Like most fans, I have mixed feelings about the Elvis movies. I have my favorites, and those I never tire of watching. Then there are some that make me cringe and wonder why he ever agreed to appear in such fluff. I wasn't always so judgmental. As a young Elvis fan in the sixties, I enjoyed every one of his movies and thrilled with anticipation each time a new one came out.
It was in 1962, at age 13, that the lightning bolt struck, and I suddenly became an Elvis fan. That holiday season Girls! Girls! Girls! was released. It was my first Presley movie, and it helped cement my loyalty to him. Over the next 10 years, 22 more Elvis movies followed, and I saw all but one of them in their original theatrical releases.
Of course, Elvis had made 10 movies before I became a fan. These I eventually saw when they were re-released in theaters or appeared on TV. (Home video was still far in the future.)
It's hard to explain to younger fans how important those movies were to Presley fans in the 1960s. There were no live concerts. The only chance most of us had, and ever hoped to have, of seeing our idol was on the movie screen. Sure, we recognized that most of his flms weren't Oscar material. Still, we got to see Elvis and hear him sing, and it was enough to sustain our devotion until his next movie came out six months or so later.
Elvis Presley's dream was to become a movie star, and the dream started well for him. His acting ability developed steadily through his first four movies. But, alas, it was the music, which first gave him access to Hollywood, that proved the undoing of his acting career.
We fans deserve much of the blame. We flocked to the movies that had lots of music while merely tolerating the more dramatic ones. The inevitable result was a long series of films with weak plots in which only the music mattered.
That's a discussion for another time, however. Below you'll find my reviews for each of Elvis Presley's 33 films. For each film, I mix my remembrances with excerpts from reviews of the film when it was first released. Click on a link below to see that film's review. — Alan Hanson
Photo credits: The set of Harum Scarum,1965 (above); the set of Kissin Cousins (below) ©Warner Bros. Entertainment Inc.
Love Me Tender His first movie had major consequences for Elvis Presley's future Hollywood career.
Loving You By having Elvis sing early and often, Hal Wallis created the formula used for future Presley movies.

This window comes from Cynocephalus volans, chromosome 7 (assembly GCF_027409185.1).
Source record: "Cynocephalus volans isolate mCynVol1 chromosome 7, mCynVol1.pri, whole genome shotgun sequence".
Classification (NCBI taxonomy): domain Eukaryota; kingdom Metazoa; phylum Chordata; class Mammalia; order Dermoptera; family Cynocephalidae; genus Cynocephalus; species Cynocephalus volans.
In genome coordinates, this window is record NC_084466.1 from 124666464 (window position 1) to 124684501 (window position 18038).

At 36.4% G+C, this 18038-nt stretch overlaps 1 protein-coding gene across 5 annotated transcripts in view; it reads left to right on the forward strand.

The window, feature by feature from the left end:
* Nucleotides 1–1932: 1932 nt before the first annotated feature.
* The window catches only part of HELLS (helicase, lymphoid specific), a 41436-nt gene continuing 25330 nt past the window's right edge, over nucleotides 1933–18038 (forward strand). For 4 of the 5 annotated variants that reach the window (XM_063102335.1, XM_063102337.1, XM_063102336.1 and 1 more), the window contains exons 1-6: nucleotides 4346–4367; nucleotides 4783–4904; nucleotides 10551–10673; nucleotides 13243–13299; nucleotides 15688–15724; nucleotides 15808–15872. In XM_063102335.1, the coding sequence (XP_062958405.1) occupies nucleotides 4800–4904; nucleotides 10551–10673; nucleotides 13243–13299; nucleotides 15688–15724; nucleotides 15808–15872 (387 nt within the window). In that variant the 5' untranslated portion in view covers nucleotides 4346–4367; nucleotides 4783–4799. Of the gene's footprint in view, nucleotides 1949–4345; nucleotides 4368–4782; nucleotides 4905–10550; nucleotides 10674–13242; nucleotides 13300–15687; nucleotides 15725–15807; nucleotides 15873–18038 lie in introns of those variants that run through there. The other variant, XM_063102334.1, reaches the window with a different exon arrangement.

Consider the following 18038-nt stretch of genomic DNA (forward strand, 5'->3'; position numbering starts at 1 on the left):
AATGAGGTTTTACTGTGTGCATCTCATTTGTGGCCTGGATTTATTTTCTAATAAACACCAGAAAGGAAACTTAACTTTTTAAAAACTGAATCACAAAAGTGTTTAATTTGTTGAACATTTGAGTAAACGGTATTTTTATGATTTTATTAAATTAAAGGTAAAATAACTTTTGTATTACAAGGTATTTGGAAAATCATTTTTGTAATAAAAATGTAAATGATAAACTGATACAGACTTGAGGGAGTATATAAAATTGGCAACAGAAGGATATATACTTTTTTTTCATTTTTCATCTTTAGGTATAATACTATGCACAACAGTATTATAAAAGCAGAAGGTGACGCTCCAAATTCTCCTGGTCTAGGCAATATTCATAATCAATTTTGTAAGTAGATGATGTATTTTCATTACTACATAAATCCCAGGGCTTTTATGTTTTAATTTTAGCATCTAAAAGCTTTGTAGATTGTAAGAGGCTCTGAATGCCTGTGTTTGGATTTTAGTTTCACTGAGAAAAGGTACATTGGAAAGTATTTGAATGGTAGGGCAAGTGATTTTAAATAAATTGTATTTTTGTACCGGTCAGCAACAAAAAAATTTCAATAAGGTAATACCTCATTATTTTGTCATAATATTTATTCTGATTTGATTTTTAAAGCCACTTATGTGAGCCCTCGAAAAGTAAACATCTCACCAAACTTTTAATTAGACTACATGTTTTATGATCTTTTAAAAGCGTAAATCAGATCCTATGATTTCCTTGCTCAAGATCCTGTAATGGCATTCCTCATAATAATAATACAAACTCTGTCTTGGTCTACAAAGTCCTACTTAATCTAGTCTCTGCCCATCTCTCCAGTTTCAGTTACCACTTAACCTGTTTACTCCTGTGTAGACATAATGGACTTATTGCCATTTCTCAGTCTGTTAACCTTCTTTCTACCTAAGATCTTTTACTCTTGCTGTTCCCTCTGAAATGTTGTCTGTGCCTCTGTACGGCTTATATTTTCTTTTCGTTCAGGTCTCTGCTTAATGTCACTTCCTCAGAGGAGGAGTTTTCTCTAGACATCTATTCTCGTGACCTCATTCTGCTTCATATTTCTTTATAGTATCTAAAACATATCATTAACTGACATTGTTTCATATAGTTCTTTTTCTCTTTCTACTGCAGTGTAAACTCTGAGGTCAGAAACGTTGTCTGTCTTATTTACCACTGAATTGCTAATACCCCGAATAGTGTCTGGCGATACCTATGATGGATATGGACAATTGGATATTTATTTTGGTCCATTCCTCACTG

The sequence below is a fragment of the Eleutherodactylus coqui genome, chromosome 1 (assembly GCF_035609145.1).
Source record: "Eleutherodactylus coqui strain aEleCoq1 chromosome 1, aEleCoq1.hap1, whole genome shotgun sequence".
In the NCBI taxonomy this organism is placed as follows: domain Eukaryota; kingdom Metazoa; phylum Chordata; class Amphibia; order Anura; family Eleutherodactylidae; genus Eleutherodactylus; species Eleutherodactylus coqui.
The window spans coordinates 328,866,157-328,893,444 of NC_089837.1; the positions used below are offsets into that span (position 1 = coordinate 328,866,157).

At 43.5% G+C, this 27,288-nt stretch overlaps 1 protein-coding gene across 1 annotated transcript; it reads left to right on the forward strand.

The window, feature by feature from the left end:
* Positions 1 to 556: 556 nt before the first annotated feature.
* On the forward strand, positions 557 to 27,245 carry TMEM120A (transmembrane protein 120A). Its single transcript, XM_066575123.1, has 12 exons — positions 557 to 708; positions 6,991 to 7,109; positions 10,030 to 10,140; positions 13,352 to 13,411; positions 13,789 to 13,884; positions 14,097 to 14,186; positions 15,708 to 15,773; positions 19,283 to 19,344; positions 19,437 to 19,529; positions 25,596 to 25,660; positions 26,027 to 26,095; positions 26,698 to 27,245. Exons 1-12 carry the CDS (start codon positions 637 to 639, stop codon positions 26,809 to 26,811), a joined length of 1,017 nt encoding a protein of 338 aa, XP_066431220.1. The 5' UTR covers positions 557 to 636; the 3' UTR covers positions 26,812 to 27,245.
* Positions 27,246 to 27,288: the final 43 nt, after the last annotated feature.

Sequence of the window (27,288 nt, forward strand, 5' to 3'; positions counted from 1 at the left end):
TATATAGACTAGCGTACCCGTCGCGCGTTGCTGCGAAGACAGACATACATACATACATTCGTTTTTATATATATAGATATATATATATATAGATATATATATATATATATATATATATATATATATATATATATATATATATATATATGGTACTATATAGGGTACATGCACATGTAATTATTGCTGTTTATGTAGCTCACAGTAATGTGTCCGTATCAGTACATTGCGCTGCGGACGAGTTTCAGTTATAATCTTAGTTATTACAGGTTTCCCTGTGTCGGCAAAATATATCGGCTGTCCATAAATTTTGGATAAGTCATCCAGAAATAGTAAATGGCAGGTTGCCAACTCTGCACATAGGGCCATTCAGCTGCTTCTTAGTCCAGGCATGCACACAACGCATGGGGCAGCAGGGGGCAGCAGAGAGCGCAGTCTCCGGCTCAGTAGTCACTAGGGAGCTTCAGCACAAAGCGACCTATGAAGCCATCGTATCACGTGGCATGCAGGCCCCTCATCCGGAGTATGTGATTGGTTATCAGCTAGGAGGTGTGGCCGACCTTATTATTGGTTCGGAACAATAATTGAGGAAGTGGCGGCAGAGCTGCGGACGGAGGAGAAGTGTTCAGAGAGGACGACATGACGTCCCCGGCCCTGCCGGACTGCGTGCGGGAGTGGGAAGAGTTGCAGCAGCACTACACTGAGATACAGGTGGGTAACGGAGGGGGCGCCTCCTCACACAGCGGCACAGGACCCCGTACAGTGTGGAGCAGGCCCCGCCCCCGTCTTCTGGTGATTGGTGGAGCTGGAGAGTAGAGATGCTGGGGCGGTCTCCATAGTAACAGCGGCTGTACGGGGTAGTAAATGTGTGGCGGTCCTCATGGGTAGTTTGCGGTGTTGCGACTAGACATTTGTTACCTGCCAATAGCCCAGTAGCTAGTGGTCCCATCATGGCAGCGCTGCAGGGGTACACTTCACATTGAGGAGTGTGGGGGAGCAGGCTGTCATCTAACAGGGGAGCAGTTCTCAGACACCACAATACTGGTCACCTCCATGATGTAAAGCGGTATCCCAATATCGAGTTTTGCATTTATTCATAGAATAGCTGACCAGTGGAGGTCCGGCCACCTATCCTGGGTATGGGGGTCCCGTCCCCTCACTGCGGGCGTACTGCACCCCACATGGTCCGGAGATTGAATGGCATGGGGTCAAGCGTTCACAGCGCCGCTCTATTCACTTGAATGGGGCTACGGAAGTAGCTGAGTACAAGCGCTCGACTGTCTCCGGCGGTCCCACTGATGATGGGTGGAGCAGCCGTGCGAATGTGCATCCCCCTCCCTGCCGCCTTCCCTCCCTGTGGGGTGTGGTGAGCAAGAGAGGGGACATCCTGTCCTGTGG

Jailhouse Rock In his third movie, Elvis Presley played a rock 'n' roll bad boy and got some credit for his acting while doing it.
King Creole In his fourth movie, Elvis Presley's smoldering performance as an angry and confused young man earned him the best reviews of his acting career.
G.I. Blues In his fifth movie, Elvis Presley starred in a musical comedy that was panned by critics but whose commercial success made it the formula for his future Hollywood films.
Flaming Star In his role as a half-breed in Flaming Star, his sixth movie, Elvis Presley continued to develop his acting ability in the best of the three Westerns that he made in his film career.
Wild in the Country In his role as a emotionally troubled young man in Wild in the Country,his seventh movie, Elvis Presley tackled the most challenging dramatic role of his career.
Blue Hawaii A colorful South Seas backdrop, Elvis crooning 14 songs, and a light comedic story line combined to make Blue Hawaii the most successful film in Elvis Presley's Hollywood career.
Follow That Dream In his ninth film, Elvis showed some natural comedic talent as the naive but clever son in a hillbilly family battling gangsters and the Florida welfare department.
Kid Galahad Presley plays a physical role as a singing prize fighter, supported by a fine supporting cast, including Charles Bronson, Gig Young, and Lola Albright.
Girls! Girls! Girls! Presley plays a singing fisherman who performs 12 musical numbers while trying to decide between two female admirers and a sailboat.
It Happened At The World's Fair At the Seattle World's Fair, Elvis Presley plays a singing playboy pilot who woos a nurse while helping a little girl find her father.